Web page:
It's not easy for women to enter what was once exclusively "male" territory when they risk ending up, at best, as an admired rarity, at worst as a lonely female Don Quixote feared by men as competition. And that's where many women really reconsider their choice in order to preserve their sanity and life energy. When women no longer have to fight prejudice, endlessly defend their competence and endure a stream of more or less astonished or questioning comments, there will be many more female guitarists, brass players, conductors, composers and sound engineers.
3. Listen and share
Generally, if someone feels disadvantaged, they feel that way for a reason, which the other party is probably unaware of. So it's not very constructive or fair to laugh the whole debate off, claiming that it's all nonsense and that the problem doesn't exist. It is better to try to imagine the situation in reverse: how might that person feel when their position and their interest are constantly questioned because of their body, and when they are always reminded where "their place" is, and told what they cannot, must not or definitely should not do if they want to gain some kind of status and popularity?
Yes, it definitely happens to men in relation to activities traditionally seen as "feminine" and the threat of losing their masculinity also works as a pretty strong manipulative argument there. But it's good to remember that the situation is not entirely symmetrical. Throughout history, women have been consistently excluded from education and technological development, which is why 'masculine' is still seen as the norm in many ways and 'feminine' as a kind of deviation from that norm.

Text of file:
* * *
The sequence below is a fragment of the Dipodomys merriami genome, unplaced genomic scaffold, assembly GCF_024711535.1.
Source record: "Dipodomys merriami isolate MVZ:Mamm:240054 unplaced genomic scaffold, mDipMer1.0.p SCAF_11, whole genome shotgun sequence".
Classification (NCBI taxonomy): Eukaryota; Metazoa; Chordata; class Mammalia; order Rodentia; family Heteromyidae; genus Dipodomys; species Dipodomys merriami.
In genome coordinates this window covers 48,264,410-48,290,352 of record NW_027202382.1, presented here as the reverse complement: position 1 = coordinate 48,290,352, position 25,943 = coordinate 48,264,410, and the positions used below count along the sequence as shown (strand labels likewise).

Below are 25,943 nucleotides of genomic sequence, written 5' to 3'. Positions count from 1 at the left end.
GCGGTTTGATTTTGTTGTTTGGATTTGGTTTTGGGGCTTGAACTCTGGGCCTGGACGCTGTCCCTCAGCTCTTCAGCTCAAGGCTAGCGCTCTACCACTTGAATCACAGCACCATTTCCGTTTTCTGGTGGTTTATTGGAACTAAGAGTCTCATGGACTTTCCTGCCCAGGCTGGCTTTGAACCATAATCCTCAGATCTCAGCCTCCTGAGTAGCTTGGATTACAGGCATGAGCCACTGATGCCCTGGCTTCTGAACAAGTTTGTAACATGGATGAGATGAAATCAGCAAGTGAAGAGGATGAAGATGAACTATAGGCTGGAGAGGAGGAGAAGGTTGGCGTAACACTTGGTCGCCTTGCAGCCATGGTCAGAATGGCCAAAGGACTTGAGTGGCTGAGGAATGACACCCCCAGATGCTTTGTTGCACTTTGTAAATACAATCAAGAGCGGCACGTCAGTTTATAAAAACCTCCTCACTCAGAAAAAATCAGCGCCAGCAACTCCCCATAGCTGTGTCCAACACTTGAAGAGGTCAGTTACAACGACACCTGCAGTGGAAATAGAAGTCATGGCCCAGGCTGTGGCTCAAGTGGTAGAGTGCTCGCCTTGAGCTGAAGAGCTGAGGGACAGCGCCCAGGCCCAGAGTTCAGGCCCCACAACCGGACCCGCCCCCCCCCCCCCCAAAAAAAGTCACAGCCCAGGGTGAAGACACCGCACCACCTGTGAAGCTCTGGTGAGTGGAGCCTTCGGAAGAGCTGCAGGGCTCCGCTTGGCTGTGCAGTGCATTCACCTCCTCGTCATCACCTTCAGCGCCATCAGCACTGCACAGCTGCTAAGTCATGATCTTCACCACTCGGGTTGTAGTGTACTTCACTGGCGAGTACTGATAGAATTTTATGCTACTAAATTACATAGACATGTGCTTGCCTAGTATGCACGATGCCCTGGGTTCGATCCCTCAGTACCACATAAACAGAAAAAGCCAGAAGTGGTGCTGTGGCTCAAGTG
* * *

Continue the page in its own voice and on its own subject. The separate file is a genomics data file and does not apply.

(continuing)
Sticking with examples from the music industry, musical instruments used to be designed primarily for male bodies – only later smaller models were developed, classified as "special" or "for girls". Men are referred to as "composers", while women are defined as "female composers"; similarly, an all-male band is simply a "band", while a group made up of women must be described as a "female band", etc. This concept, where a woman is actually just "Adam's rib", turns the supposed symmetry of "male vs. female" completely on its head and places women in a hierarchically inferior position.
While there are countries and areas where the idea of equal opportunities works well in practice, the situation is still far from ideal in many places. It might take a bit of time before some men stop feeling like their masculinity is threatened and are willing to share "their" musical territory. And it will also take some time before some women dare to venture into these spheres without feeling that they are losing their female identity and that they are doing something peculiar that goes against the social norm or even against "nature".